Book

The Cultural Nature of Human Development

Authors:

Abstract

Estudio sobre el desarrollo de los seres humanos, visto como procesos culturales que ocurren a través de la participación del sujeto, junto a otros miembros de su comunidad, en la construcción y reconstrucción de prácticas culturales que han sido heredadas de generaciones anteriores. Temas clásicos del desarrollo humano como la crianza, la interdependencia y la autonomía, las transiciones a lo largo del ciclo vital, el desarrollo cognoscitivo, el aprendizaje, los roles de género o las relaciones sociales son examinados desde una perspectiva cultural, que reúne ideas de la psicología evolutiva, la antropología, la educación y la historia.
... Finalmente, se necesita considerar los factores que ya escapan al medio ambiente y se ubican en la persona, tales como la inteligencia, la motivación, la nutrición y la salud. Además, la cultura, característica inmanente de una sociedad, puede también contribuir de manera significativa al éxito -o fracaso-de los escolares con respecto a los objetivos educativos (Serpell, 1993;Rogoff, 2003). La literatura especializada muestra que, con alguna frecuencia, las prioridades que le dan la familia y la escuela a la educación formal son diferentes (Zambrano & Greenfield, 2004). ...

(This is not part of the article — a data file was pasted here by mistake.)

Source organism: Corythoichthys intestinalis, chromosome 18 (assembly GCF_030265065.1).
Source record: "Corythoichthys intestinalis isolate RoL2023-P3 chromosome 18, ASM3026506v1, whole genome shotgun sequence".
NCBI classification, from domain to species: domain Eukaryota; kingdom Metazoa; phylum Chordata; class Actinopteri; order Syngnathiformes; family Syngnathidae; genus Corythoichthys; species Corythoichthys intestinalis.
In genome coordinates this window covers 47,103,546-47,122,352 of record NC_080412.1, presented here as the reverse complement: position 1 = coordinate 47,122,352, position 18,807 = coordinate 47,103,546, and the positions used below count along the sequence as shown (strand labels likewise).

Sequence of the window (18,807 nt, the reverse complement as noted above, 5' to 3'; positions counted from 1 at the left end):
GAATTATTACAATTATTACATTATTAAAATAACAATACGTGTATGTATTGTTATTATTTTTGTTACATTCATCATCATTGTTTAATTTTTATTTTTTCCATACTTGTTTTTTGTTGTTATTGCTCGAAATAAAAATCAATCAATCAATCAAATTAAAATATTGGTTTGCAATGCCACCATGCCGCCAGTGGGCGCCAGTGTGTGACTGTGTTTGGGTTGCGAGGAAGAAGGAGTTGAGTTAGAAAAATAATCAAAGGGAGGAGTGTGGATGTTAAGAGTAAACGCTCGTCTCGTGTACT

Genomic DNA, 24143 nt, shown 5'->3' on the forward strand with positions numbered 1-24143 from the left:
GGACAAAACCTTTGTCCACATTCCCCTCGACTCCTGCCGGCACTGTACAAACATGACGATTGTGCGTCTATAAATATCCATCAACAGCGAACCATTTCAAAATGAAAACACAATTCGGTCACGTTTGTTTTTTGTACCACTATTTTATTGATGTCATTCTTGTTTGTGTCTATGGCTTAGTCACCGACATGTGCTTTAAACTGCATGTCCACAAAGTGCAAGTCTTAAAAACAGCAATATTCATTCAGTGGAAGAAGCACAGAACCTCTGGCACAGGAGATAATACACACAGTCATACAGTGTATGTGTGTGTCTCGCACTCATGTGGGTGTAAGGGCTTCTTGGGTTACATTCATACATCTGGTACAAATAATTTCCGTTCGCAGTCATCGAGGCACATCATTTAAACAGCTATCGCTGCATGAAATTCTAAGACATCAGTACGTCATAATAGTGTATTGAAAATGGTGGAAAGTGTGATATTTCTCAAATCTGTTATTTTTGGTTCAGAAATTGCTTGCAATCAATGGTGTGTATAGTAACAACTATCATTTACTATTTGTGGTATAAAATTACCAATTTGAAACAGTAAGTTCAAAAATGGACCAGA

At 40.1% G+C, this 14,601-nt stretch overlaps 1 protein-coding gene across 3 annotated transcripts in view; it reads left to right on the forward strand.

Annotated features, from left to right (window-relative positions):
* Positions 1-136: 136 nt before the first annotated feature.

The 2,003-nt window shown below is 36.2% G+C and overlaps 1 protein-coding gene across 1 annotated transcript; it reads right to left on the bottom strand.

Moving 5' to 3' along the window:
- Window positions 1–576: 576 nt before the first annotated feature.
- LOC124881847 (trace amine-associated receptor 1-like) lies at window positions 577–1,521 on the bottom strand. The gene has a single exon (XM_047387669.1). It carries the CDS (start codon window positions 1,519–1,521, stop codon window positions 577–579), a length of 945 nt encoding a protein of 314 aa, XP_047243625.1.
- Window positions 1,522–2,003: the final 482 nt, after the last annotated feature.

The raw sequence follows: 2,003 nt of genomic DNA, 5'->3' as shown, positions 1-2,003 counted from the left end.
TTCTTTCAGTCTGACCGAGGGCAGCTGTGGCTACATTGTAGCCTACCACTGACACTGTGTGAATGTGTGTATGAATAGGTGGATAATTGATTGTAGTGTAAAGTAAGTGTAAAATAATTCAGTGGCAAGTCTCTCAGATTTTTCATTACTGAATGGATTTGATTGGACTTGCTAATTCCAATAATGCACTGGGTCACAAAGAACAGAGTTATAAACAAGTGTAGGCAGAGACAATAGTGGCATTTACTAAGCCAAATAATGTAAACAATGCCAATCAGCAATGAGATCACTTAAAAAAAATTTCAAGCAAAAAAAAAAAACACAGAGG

... Tanto la definición como la medición del concepto de cultura se cuentan entre las tareas más difíciles de las ciencias sociales, tal como se puede ver en el libro de Kroeber y Kluckholn (1952), que contiene más de 250 definiciones de cultura 19 (Rogoff, 2003;López Maguiña, Portocarrero, Silva-Santisteban & Vich, 2001). Dado que no es este el lugar más apropiado para analizar las diferencias y semejanzas entre esas y otras definiciones, me limito a la presentación de tres ideas comunes entre muchos científicos sociales (Lehman, Chiu & Schalier, 2004), ideas que nos serán útiles en el contexto de esta crónica. ...